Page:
To properly articulate translation, is to essentially define it as a genre of artistry.
‘Artistry’ implies subjectivity. It confirms uncertainty, the lack of objectivity and exact science in translation as a craft and process. But translation as a craft also evokes a desire to understand; to render the unfamiliar so it may become familiar, if one were to paraphrase Hayden White (1978). This relationship of translation certainly reads like a process of linkage; a transportation railway that delivers meaning from one isolated frame of context (could be as vast as a country, or as mundane as an imperial/metric system transfer) to another. However, as I will be discussing here, such a reading on the art of translation would utterly erase the accents of such processes which give the newly translated entity its unique existence. Nothing exists as merely a ‘substitute’ for another.
There is a sense of idyllic rhythm that Aria exerts when one allows him or herself to engage with its cinematic heartbeat. It’s obvious: everything has its own rhythm, its own footprint, when it makes contact with another existing entity. If one takes this idea far enough, existence is just another way to visualise and define relationships. And creating rhythm is but another expression for finding uniquity.
(Page numbers are below the ‘related articles’ section. Please excuse its odd placing, as WordPress doesn’t allow me to alter its position.)
Note: this publication is a highly extensive and lengthy endeavour that invite readers to refer back to for analytical ideas. In other words, it is written with a sea of wiki-style links to additional readings, clips and videos, endless subject matters, tangents and covers a lot of ideas. I recommend that you bookmark this page for future reference, whenever you feel the need for some creative writing ideas, or just some music-based observations you find difficulty in analysing or putting your ideas into words. I hope my efforts help you in that regard.
A few months ago, I went on a tweeting rampage:
Been watching a few game music concert streams on YouTube…sometimes I wonder about how scoring games is diff from scoring films.
As the central branding message surrounding the entire company, Microsoft’s 2014 (and still ongoing) multimedia campaign and its tonal stage-setting relies on the narrative implications of a single word: ‘Empower’. Thus, the campaign can be perceived as a hybrid brand establishment attempt by Microsoft, in solidifying its name and association within a worldwide humanitarian, innovative enterprising and creative paradigm. As one of the most recognisable brands in the world, Microsoft’s popular public image is a global but impersonal one.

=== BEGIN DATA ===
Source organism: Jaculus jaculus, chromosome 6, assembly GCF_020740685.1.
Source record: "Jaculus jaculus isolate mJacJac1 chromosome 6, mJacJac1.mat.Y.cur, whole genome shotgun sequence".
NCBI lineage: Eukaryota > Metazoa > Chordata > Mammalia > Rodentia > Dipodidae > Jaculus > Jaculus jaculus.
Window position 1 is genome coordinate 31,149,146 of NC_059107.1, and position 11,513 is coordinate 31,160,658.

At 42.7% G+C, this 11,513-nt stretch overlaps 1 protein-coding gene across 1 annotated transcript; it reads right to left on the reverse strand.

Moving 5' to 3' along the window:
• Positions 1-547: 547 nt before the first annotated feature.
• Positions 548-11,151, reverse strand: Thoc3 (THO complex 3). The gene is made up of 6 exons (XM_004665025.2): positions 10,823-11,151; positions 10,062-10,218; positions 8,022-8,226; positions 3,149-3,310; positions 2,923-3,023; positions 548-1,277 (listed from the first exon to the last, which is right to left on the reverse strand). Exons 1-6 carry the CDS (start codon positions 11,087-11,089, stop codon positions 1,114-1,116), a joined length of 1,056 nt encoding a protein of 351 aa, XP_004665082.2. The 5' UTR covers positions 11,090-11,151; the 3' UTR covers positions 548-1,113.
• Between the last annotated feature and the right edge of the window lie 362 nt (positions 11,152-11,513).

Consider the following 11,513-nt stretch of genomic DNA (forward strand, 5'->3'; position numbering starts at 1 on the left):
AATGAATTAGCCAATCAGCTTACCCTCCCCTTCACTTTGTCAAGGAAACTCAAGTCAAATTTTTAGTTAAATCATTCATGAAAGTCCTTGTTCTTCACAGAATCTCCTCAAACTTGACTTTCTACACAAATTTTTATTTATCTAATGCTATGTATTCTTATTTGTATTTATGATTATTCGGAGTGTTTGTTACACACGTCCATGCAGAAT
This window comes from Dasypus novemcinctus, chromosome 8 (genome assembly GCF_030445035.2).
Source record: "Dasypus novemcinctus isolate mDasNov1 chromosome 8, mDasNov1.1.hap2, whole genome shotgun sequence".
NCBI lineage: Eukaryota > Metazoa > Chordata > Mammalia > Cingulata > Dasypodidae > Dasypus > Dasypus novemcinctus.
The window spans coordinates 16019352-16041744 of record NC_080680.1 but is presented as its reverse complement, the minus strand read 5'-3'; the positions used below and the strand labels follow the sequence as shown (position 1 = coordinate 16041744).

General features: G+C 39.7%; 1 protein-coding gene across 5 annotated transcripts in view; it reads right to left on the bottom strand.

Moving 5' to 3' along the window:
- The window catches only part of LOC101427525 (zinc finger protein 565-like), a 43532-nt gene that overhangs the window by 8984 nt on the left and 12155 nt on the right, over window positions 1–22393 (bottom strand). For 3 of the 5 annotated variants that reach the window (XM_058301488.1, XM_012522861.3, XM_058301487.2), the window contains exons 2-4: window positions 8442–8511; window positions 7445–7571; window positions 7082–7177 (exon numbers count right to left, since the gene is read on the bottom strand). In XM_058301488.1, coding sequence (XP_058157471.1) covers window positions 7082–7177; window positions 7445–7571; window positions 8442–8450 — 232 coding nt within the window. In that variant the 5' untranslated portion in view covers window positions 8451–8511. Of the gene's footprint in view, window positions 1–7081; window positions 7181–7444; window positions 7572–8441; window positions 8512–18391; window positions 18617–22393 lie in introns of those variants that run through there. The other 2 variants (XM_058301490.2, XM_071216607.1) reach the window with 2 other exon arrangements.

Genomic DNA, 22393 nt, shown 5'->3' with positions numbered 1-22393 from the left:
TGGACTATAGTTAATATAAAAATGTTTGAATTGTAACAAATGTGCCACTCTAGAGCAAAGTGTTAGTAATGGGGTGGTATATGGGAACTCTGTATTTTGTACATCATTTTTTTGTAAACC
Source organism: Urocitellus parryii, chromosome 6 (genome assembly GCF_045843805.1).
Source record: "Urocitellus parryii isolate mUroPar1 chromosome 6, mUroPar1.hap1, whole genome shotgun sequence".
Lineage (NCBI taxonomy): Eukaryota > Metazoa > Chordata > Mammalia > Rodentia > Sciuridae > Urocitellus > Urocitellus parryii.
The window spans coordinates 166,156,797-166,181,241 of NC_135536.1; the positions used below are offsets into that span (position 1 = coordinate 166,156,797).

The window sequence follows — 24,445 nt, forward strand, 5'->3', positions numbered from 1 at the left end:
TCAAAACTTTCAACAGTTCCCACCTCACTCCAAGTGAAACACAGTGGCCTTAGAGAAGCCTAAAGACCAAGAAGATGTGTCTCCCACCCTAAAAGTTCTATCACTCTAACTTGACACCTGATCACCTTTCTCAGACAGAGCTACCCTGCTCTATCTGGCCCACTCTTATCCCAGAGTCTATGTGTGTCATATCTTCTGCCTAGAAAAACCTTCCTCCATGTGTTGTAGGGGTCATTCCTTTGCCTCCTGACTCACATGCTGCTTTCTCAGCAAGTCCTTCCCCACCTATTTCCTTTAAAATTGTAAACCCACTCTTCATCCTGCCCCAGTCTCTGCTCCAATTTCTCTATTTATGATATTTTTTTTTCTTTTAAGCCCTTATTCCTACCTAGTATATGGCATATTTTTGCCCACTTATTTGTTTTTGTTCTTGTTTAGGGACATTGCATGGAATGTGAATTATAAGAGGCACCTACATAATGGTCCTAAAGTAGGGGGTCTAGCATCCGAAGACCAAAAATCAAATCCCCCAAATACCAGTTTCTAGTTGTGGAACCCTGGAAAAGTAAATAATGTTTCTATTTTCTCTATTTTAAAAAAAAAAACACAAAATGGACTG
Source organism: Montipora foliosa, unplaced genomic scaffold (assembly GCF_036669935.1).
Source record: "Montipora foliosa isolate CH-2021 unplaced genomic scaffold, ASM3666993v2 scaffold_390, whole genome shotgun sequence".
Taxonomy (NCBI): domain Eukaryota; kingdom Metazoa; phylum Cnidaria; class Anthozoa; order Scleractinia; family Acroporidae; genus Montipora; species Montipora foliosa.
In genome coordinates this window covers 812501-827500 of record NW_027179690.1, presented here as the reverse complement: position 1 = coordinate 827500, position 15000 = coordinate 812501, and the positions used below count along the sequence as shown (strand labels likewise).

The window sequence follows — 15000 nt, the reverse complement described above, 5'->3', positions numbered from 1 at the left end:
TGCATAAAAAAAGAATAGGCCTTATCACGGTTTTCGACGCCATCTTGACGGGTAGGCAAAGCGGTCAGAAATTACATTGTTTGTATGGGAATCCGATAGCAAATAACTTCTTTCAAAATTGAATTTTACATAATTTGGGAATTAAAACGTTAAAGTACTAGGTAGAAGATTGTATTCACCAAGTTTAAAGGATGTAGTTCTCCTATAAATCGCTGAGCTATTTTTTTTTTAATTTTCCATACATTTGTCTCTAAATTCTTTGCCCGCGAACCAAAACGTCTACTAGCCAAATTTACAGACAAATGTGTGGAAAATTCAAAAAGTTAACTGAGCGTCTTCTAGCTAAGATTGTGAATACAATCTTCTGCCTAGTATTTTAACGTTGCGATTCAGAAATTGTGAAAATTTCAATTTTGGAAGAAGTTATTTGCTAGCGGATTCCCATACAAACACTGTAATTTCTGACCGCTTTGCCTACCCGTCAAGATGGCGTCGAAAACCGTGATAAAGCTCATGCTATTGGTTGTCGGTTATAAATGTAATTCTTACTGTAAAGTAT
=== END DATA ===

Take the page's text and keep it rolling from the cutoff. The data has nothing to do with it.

Note: Spoilers for both Grimgar and Re:Zero are aplenty.
I appreciated Grimgar Of Fantasy and Ash after watching it to completion recently as a semi-marathon. For the most part, its character studies and the evident focus on atmosphere and a sense of place; rather than the much more often tread adventure fantasy with a clearly defined end goal of saving the world, has given the series a muted presence that ironically made its voice project louder amongst all the background noise. Similar things can be said about Re:Zero, now that it has finished its prolific rampage across the fandom’s collective stream of consciousness…though the reasons behind its highly resonant dual-season run were in complete contrast to Grimgar, as it projects its agenda of social commentary with unrelenting shamelessness and sincerity. In the end, while both series has no doubt invited significant viewership, and inevitable controversy on their respective handling of narrative delivery, I found myself once again standing right in the middle of the crossfire: appreciating what both shows have so admirably achieved, while also contemplating about their various failings.
Incidently, this is the second and last article I managed to rescue from UnimeTV’s server crash.
(Note: This publication deals with season one, with some limited discussion about Bishamon’s arc in Aragoto. I will try my best to present a narrative that is fair and concise, from the perspective of a largely non-religious background, but also as someone who does helm interests in various teachings from multiple religions worldwide.)
(Due to UnimeTV’s servers having major issues, all my posts there have been deleted, though I managed to salvage two of them. So here they are.)
Talk about the ultimate late bloomer.
The anime adaptation of Amanchu provided the creative canvas for a highly anticipated reunion of mangaka Kozue Amano (Aqua / Aria) and Satou Junichi (Aria the Animation, Princess Tutu, Tamayura) as chief director. The two individuals’ collaboration on the Aria series has deemed it one of the most highly acclaimed titles in the Slice of Life mega-genre, held in high regard for its rich and atmosphere-based storytelling, detailed and gorgeous setting design and immersive thematic explorations of human compassion and curiosity. Alongside series director Kasai Kenichi (Honey and Clover, Nodame Cantabile) and Deko Akao (Flying Witch, Noragami, Snow White with the Red Hair) handling series composition, Amanchu has the creative minds behind it to make it a charming Iyashikei title.